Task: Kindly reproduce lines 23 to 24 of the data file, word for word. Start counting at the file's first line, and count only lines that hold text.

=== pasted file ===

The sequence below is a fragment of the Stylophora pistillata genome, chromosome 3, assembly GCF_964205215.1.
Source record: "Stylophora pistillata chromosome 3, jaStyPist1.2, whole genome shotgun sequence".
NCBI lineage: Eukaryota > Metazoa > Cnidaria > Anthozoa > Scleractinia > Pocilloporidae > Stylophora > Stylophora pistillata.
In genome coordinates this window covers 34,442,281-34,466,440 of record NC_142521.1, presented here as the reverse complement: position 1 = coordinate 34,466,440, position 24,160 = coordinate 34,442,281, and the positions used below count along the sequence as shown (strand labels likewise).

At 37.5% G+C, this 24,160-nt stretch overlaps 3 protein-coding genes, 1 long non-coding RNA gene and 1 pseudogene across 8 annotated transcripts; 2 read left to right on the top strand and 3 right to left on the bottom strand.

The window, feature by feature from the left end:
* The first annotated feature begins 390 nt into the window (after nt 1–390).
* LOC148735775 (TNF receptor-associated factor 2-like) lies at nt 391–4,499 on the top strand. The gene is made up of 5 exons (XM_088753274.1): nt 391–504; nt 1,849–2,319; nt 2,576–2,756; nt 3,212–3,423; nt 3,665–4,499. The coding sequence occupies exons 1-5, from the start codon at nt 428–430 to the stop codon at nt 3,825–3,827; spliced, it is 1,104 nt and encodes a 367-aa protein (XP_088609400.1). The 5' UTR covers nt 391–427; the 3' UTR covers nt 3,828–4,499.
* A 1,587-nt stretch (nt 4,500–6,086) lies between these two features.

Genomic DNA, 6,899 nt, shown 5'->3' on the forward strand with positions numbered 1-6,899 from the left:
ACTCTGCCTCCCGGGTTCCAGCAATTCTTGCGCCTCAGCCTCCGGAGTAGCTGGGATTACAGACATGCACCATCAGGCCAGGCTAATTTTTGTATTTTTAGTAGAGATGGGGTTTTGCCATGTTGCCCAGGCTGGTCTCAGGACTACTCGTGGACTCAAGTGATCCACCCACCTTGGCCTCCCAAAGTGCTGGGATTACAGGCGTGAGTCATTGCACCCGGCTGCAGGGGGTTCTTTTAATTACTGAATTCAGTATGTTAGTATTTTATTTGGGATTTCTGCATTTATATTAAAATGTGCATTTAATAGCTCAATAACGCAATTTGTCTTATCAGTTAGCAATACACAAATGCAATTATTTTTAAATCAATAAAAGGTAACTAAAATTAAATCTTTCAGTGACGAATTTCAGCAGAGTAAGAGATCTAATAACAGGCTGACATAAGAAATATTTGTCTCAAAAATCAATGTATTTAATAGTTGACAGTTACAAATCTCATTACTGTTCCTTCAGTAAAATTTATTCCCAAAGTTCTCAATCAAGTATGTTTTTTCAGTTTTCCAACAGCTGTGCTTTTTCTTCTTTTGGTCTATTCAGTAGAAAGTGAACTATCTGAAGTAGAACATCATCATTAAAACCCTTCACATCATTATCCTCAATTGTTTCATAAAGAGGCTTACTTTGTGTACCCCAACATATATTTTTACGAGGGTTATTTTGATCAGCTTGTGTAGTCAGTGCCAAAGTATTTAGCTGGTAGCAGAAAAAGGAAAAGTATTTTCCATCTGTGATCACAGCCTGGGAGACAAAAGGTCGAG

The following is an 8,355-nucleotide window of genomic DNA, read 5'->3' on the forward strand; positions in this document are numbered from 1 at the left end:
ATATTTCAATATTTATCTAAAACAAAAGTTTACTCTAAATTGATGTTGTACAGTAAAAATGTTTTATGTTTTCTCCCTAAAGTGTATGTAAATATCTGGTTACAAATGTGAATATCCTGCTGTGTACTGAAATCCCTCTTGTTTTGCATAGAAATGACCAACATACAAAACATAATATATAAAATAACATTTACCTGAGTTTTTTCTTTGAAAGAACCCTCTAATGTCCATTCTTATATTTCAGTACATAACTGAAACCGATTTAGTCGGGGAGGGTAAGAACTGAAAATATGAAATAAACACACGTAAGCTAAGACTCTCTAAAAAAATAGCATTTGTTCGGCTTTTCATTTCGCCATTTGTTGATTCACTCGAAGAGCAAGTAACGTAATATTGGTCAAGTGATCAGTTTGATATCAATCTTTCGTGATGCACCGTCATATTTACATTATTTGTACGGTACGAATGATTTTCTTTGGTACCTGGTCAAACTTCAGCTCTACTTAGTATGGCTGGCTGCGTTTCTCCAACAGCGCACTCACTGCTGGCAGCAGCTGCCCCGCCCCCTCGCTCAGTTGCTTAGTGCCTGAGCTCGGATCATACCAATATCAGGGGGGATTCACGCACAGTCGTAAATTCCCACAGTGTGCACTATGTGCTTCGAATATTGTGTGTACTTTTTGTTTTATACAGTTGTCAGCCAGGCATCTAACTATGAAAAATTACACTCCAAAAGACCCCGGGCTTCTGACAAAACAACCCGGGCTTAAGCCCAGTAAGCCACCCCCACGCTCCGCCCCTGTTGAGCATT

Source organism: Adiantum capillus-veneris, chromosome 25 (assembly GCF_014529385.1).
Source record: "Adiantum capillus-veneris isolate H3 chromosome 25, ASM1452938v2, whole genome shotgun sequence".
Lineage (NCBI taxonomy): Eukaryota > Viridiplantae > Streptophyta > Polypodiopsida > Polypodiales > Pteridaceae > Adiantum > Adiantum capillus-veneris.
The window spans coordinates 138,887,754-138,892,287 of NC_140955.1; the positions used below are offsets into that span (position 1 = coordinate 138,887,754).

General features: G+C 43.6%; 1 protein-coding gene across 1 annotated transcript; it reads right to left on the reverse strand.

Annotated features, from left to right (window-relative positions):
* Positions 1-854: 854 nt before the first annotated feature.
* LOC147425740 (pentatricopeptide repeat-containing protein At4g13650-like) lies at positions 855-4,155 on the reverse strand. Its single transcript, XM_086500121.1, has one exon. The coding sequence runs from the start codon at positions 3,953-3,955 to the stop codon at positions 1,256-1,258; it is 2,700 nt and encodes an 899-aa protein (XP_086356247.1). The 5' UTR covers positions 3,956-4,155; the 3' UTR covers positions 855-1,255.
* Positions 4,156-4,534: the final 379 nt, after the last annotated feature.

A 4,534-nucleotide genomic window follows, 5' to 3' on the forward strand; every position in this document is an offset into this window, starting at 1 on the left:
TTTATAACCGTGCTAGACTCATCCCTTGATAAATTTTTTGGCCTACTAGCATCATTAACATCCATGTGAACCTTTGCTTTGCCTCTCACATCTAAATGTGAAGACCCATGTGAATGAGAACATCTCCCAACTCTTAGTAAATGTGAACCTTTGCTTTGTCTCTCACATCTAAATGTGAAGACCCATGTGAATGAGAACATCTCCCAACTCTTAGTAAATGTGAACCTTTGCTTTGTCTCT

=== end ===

A 4,534-nucleotide genomic window follows, 5' to 3' on the forward strand; every position in this document is an offset into this window, starting at 1 on the left:
TTTATAACCGTGCTAGACTCATCCCTTGATAAATTTTTTGGCCTACTAGCATCATTAACATCCATGTGAACCTTTGCTTTGCCTCTCACATCTAAATGTGAAGACCCATGTGAATGAGAACATCTCCCAACTCTTAGTAAATGTGAACCTTTGCTTTGTCTCTCACATCTAAATGTGAAGACCCATGTGAATGAGAACATCTCCCAACTCTTAGTAAATGTGAACCTTTGCTTTGTCTCT